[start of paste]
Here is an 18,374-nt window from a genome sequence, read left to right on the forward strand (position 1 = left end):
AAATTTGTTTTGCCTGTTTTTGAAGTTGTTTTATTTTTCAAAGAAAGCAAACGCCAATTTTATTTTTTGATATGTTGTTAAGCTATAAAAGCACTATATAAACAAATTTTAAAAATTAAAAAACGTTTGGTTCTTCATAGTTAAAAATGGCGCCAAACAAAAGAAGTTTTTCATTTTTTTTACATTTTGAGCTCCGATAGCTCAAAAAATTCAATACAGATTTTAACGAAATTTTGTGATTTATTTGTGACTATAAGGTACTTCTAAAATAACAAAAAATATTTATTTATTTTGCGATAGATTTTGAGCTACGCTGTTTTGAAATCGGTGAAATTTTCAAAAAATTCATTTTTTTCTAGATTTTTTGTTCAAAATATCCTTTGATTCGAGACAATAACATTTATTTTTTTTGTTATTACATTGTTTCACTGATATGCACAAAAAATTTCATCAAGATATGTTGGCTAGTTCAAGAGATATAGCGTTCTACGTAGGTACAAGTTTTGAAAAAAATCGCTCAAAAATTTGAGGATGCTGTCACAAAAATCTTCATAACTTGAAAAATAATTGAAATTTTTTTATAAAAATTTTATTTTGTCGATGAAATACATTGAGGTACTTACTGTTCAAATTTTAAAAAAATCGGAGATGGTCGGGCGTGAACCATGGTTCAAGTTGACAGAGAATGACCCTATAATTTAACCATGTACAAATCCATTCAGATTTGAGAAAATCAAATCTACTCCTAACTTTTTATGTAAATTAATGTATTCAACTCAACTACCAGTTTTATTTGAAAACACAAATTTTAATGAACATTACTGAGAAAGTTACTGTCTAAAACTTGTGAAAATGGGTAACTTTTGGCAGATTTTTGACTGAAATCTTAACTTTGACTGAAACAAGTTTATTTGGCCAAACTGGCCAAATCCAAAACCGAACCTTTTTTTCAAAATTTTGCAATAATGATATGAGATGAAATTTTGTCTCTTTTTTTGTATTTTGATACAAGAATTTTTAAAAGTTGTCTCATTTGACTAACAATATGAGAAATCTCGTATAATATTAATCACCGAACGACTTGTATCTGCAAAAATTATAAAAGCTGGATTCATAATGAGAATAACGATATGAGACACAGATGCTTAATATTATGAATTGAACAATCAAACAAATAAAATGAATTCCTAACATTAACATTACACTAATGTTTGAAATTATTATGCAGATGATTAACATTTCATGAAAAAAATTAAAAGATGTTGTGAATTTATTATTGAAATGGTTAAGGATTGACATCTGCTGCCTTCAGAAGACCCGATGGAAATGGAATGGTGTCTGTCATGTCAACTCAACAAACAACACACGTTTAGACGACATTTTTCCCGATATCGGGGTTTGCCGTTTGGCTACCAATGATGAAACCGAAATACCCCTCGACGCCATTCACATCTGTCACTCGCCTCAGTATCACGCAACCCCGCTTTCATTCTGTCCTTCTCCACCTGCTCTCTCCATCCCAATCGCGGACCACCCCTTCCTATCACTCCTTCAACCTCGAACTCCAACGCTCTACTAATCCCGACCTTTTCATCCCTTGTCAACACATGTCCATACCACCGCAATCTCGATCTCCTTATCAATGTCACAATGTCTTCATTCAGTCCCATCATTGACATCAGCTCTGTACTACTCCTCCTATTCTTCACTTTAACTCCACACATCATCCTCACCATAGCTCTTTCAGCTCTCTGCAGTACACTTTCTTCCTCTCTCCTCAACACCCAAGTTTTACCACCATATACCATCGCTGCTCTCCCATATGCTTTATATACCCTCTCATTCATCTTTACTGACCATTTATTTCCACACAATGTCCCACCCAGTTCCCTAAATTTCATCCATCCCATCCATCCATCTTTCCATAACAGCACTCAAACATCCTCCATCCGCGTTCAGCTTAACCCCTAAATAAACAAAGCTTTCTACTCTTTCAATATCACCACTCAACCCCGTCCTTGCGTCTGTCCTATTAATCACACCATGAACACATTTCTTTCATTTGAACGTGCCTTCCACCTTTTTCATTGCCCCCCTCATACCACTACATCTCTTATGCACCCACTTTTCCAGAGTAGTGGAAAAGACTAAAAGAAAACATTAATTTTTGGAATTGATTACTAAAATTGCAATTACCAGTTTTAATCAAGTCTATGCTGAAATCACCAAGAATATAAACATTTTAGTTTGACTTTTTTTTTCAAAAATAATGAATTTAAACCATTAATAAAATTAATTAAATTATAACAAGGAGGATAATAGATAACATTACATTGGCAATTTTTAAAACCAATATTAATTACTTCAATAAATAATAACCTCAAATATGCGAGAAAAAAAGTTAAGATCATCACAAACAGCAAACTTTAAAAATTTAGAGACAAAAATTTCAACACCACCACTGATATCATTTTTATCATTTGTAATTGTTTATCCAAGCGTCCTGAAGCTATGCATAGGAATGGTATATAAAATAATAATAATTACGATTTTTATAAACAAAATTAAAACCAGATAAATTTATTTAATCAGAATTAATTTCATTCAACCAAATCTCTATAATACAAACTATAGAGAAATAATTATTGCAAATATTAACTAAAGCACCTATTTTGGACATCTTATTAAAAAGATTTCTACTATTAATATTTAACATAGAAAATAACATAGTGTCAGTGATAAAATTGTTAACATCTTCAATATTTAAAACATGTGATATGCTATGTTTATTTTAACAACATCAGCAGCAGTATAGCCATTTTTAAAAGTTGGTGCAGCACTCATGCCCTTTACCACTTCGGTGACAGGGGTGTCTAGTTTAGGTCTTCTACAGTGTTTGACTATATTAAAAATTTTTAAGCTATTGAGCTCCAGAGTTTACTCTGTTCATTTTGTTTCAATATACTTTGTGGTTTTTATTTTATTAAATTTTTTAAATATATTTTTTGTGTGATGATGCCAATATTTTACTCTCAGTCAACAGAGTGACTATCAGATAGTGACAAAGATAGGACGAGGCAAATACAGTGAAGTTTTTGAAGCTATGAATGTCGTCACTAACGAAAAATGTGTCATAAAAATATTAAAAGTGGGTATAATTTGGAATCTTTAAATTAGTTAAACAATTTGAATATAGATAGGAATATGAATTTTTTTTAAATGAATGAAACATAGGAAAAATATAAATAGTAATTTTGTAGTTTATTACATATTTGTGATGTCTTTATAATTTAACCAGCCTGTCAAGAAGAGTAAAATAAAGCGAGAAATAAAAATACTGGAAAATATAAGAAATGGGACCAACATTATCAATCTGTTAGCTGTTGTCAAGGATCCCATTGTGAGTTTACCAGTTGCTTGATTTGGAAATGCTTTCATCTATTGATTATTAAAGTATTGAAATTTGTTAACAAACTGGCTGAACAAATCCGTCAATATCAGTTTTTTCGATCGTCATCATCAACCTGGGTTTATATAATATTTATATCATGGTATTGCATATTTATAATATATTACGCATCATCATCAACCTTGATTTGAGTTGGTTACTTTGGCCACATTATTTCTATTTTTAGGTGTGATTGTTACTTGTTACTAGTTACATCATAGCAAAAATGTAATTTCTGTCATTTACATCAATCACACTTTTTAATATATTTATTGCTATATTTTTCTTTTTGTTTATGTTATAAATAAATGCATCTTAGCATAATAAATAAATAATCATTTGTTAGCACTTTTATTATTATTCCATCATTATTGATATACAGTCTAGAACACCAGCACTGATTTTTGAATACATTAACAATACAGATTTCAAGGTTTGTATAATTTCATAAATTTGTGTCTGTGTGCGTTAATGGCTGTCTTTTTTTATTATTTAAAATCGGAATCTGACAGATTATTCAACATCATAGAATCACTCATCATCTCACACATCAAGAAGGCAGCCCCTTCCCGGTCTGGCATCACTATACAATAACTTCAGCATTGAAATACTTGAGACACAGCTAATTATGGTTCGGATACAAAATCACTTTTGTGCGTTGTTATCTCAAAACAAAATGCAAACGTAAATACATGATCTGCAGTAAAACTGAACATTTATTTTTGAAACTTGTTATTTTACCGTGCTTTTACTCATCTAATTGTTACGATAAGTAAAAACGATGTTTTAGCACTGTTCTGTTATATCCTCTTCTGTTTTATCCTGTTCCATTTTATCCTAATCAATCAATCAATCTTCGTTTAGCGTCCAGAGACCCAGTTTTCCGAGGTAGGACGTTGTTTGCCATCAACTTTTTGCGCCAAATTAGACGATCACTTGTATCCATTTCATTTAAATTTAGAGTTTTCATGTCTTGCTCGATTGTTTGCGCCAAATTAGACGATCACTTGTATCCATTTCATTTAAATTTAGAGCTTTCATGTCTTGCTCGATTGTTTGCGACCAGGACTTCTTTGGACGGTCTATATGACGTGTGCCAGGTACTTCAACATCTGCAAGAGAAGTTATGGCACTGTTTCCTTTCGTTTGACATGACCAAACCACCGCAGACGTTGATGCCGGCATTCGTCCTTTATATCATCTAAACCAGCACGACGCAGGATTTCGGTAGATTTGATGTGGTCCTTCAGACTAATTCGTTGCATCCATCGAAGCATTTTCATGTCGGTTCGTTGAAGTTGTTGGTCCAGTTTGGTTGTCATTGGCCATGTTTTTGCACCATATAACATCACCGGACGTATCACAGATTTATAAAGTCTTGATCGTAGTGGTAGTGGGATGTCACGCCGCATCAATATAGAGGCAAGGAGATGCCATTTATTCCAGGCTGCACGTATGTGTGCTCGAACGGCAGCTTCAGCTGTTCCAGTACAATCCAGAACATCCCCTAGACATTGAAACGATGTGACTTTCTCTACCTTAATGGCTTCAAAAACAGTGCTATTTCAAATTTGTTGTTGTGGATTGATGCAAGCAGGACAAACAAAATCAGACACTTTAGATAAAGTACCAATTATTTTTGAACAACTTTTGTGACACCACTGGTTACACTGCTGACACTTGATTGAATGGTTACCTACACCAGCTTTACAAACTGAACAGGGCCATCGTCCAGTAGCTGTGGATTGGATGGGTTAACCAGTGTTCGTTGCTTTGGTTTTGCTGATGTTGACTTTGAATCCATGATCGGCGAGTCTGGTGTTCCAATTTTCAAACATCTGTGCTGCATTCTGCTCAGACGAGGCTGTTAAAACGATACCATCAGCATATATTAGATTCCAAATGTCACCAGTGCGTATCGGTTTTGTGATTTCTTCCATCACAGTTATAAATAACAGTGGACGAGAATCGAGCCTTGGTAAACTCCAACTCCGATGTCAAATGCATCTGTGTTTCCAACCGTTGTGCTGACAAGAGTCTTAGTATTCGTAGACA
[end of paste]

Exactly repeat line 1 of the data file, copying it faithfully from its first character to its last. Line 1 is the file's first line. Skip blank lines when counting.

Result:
Here is an 18,374-nt window from a genome sequence, read left to right on the forward strand (position 1 = left end):